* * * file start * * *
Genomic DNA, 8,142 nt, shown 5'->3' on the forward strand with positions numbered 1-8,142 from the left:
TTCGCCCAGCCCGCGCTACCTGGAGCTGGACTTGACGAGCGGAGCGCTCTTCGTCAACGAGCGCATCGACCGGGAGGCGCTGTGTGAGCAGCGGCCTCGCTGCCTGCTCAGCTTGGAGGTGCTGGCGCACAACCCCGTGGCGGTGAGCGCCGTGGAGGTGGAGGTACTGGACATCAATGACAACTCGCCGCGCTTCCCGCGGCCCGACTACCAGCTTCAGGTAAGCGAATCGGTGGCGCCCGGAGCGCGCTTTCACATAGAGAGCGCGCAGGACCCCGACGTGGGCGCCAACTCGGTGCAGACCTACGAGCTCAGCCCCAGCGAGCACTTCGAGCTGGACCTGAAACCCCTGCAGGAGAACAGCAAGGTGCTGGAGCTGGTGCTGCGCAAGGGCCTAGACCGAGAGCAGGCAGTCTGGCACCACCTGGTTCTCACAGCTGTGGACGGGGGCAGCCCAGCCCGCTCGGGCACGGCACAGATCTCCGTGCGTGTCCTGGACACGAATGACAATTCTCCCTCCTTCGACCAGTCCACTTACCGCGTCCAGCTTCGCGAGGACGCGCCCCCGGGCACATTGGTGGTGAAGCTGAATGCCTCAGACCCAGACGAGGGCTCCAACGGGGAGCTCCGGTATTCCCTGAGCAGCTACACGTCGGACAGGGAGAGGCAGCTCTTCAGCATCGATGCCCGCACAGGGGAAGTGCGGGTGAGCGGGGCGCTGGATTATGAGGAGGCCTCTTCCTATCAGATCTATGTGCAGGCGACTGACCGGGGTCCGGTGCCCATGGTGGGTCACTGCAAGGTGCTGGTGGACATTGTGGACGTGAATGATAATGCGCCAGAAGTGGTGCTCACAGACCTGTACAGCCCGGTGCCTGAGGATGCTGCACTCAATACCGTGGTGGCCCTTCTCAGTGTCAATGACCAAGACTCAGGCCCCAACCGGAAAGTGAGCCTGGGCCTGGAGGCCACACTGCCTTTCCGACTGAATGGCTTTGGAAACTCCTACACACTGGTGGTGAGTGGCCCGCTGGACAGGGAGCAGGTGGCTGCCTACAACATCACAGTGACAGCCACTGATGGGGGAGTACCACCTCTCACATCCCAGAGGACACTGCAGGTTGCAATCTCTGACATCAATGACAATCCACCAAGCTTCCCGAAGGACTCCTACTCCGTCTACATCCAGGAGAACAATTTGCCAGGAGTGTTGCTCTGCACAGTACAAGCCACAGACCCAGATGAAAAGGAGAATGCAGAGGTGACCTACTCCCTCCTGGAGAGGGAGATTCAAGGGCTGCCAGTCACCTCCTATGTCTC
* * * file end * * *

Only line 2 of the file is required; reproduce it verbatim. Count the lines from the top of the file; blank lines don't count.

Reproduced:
TTCGCCCAGCCCGCGCTACCTGGAGCTGGACTTGACGAGCGGAGCGCTCTTCGTCAACGAGCGCATCGACCGGGAGGCGCTGTGTGAGCAGCGGCCTCGCTGCCTGCTCAGCTTGGAGGTGCTGGCGCACAACCCCGTGGCGGTGAGCGCCGTGGAGGTGGAGGTACTGGACATCAATGACAACTCGCCGCGCTTCCCGCGGCCCGACTACCAGCTTCAGGTAAGCGAATCGGTGGCGCCCGGAGCGCGCTTTCACATAGAGAGCGCGCAGGACCCCGACGTGGGCGCCAACTCGGTGCAGACCTACGAGCTCAGCCCCAGCGAGCACTTCGAGCTGGACCTGAAACCCCTGCAGGAGAACAGCAAGGTGCTGGAGCTGGTGCTGCGCAAGGGCCTAGACCGAGAGCAGGCAGTCTGGCACCACCTGGTTCTCACAGCTGTGGACGGGGGCAGCCCAGCCCGCTCGGGCACGGCACAGATCTCCGTGCGTGTCCTGGACACGAATGACAATTCTCCCTCCTTCGACCAGTCCACTTACCGCGTCCAGCTTCGCGAGGACGCGCCCCCGGGCACATTGGTGGTGAAGCTGAATGCCTCAGACCCAGACGAGGGCTCCAACGGGGAGCTCCGGTATTCCCTGAGCAGCTACACGTCGGACAGGGAGAGGCAGCTCTTCAGCATCGATGCCCGCACAGGGGAAGTGCGGGTGAGCGGGGCGCTGGATTATGAGGAGGCCTCTTCCTATCAGATCTATGTGCAGGCGACTGACCGGGGTCCGGTGCCCATGGTGGGTCACTGCAAGGTGCTGGTGGACATTGTGGACGTGAATGATAATGCGCCAGAAGTGGTGCTCACAGACCTGTACAGCCCGGTGCCTGAGGATGCTGCACTCAATACCGTGGTGGCCCTTCTCAGTGTCAATGACCAAGACTCAGGCCCCAACCGGAAAGTGAGCCTGGGCCTGGAGGCCACACTGCCTTTCCGACTGAATGGCTTTGGAAACTCCTACACACTGGTGGTGAGTGGCCCGCTGGACAGGGAGCAGGTGGCTGCCTACAACATCACAGTGACAGCCACTGATGGGGGAGTACCACCTCTCACATCCCAGAGGACACTGCAGGTTGCAATCTCTGACATCAATGACAATCCACCAAGCTTCCCGAAGGACTCCTACTCCGTCTACATCCAGGAGAACAATTTGCCAGGAGTGTTGCTCTGCACAGTACAAGCCACAGACCCAGATGAAAAGGAGAATGCAGAGGTGACCTACTCCCTCCTGGAGAGGGAGATTCAAGGGCTGCCAGTCACCTCCTATGTCTC